A version of this article first appeared in the fall 2020 Artnet Intelligence Report, which you can download for free here.
These founders, visionaries, and upstarts are part of Artnet’s New Innovators List. Whether developing new software or constructing novel platforms for exchange, these six innovators remind us that you can’t build the future with outmoded tools.
See the complete list of the New Innovators here and check back for more in-depth profiles in the coming days.
Tyler Woolcott, 38, Director of StudioVisit, London
Tyler Woolcott, Owner StudioVisit London.
Thanks to Tyler Woolcott, artists can now make much-needed money by offering bespoke visits to their studios, priced up to £250 per person. “They are fully in control,” Woolcott says. “StudioVisit gives artists the tools to become a self-sustaining, independent institution.” The expat American has nearly 40 artists on his books—and the list is growing. Tours are by necessity mostly virtual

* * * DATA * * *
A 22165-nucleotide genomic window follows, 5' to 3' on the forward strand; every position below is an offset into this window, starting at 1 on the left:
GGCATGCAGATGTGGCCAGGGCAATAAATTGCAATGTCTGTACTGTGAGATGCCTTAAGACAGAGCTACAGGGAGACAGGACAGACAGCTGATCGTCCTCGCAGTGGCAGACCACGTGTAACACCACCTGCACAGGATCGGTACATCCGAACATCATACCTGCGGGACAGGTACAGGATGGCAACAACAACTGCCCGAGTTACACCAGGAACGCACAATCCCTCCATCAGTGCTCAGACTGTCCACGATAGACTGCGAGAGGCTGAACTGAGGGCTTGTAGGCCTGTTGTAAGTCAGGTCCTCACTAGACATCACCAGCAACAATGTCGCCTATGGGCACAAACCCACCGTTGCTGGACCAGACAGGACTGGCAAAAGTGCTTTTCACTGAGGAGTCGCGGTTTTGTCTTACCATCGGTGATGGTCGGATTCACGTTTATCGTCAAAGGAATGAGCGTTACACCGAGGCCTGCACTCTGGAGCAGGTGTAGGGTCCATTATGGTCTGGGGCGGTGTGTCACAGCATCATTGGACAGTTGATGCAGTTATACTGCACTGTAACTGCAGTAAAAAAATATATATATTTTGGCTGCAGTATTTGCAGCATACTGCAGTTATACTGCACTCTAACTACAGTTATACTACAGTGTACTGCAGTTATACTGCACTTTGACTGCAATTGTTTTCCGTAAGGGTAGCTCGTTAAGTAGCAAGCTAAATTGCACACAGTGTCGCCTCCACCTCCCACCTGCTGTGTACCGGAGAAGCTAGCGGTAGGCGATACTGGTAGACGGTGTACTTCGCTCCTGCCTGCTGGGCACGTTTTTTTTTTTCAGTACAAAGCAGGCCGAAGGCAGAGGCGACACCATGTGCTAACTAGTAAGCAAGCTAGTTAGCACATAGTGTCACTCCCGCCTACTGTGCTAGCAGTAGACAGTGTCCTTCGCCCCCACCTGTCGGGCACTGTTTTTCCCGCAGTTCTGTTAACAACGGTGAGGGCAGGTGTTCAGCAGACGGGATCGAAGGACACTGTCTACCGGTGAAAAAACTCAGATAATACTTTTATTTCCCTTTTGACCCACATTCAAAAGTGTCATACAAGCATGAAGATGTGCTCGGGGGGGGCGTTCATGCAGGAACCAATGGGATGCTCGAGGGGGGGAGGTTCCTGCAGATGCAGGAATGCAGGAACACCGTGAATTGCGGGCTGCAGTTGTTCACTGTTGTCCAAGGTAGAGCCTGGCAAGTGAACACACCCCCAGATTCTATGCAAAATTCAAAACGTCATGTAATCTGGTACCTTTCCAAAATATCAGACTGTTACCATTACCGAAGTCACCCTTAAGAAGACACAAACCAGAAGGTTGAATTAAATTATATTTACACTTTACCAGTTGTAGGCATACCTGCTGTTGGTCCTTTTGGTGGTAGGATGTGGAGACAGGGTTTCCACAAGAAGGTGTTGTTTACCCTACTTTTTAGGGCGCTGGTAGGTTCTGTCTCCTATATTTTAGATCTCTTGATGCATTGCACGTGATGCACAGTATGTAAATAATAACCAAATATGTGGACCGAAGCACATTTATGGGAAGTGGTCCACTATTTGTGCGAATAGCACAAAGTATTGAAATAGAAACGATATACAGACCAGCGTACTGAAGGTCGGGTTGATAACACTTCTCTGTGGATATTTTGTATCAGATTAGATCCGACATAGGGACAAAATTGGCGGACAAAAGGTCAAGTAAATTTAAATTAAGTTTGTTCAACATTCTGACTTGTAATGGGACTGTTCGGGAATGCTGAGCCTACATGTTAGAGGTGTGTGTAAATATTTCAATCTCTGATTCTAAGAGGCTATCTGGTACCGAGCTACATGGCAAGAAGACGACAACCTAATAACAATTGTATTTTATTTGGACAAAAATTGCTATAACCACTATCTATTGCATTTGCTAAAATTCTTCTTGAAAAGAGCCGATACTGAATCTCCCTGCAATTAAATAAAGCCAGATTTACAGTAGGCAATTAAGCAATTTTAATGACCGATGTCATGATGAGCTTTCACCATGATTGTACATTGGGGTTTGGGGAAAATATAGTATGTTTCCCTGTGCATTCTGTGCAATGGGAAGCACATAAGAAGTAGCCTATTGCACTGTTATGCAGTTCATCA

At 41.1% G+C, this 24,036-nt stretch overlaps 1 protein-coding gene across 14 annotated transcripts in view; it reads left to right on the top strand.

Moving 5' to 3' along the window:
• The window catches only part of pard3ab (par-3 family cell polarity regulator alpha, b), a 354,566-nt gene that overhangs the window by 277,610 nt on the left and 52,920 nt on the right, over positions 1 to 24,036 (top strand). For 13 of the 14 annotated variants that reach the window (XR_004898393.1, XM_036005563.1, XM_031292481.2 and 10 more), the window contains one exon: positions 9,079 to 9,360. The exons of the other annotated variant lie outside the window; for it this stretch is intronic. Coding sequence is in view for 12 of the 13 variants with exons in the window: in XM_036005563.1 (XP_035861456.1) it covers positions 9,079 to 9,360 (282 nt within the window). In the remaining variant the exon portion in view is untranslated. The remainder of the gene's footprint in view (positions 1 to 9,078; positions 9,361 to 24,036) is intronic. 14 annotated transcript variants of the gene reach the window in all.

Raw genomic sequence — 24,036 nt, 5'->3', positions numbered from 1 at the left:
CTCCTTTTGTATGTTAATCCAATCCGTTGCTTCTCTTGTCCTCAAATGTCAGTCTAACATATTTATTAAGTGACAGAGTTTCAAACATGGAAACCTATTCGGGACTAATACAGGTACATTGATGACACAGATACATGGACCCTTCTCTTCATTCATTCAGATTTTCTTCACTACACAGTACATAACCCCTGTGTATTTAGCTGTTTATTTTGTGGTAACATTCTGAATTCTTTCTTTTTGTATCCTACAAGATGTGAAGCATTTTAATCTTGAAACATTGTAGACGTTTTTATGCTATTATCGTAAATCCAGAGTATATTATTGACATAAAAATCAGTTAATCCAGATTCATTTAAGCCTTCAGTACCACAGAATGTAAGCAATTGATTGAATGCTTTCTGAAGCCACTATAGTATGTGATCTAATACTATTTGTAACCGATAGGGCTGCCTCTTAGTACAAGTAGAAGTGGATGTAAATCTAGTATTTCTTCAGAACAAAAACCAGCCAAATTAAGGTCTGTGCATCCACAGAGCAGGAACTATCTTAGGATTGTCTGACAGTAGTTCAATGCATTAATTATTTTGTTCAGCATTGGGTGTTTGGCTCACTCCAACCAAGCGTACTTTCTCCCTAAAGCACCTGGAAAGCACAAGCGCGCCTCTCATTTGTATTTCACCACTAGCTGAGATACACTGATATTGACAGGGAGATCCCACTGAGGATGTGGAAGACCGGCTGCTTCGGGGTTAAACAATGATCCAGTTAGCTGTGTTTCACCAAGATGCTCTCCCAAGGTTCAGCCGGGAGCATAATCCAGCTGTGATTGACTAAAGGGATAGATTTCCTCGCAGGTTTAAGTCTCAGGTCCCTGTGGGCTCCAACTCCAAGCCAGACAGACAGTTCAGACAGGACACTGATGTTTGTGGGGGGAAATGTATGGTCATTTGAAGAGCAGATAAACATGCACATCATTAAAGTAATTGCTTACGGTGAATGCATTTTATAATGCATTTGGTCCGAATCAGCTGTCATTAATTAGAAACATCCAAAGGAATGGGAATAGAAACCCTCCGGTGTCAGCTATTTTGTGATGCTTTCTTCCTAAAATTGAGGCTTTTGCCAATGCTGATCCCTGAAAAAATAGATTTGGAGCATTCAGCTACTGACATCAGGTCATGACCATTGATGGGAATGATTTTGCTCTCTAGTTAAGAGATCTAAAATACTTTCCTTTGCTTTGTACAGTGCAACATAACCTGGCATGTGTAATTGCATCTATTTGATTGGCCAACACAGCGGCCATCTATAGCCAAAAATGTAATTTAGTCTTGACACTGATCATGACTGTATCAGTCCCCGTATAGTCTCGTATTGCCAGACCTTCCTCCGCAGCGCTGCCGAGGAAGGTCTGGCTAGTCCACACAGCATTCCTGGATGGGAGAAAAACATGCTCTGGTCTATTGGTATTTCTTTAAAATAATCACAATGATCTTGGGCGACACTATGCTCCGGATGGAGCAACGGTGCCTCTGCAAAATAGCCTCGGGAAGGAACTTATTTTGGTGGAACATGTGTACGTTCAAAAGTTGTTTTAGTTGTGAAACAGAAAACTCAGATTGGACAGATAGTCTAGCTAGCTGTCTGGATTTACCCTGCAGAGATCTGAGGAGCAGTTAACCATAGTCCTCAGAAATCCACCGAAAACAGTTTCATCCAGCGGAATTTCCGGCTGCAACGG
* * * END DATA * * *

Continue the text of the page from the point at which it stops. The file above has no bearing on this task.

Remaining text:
“How We Got to the Moon”, out today (Oct. 6) peels back the curtain to expose the true story of NASA’s Apollo program and how people from all walks of life worked together to accomplish the impossible.
The new children’s book, fully titled “How We Got to the Moon: The People, Technology, and Daring Feats of Science Behind Humanity’s Greatest Adventure” (Random House Children’s Books, 2020) and written and illustrated by New York Times bestselling author and illustrator John Rocco, who wrote and illustrated “Blackout” and illustrated the famed series “Percy Jackson,” goes on sale today (Oct. 6).
The book takes an immersive approach to NASA’s “moonshot” Apollo program, exploring the science behind the Apollo 11 journey and introducing some of the people who made the first crewed moon landing possible.
“I wanted to make a book that I would have loved as a kid as a kid … and
One tap, then another, then a rapid-fire sequence. Silence, interrupted by a sudden chorus of clicks and clacks. The sounds emerge from a row of mysterious metal objects, with no evident human volition. Yet there’s a sense of urgency in this indecipherable conversation, a message trying to get through.
This is Matthew Ostrowski’s “Summerland,” on view at the Albany Museum of History and Art through Jan. 3. A sound installation designed for 24 antique telegraph sounders, the piece is inspired by the overlap of science and spiritualism during the mid-19th century.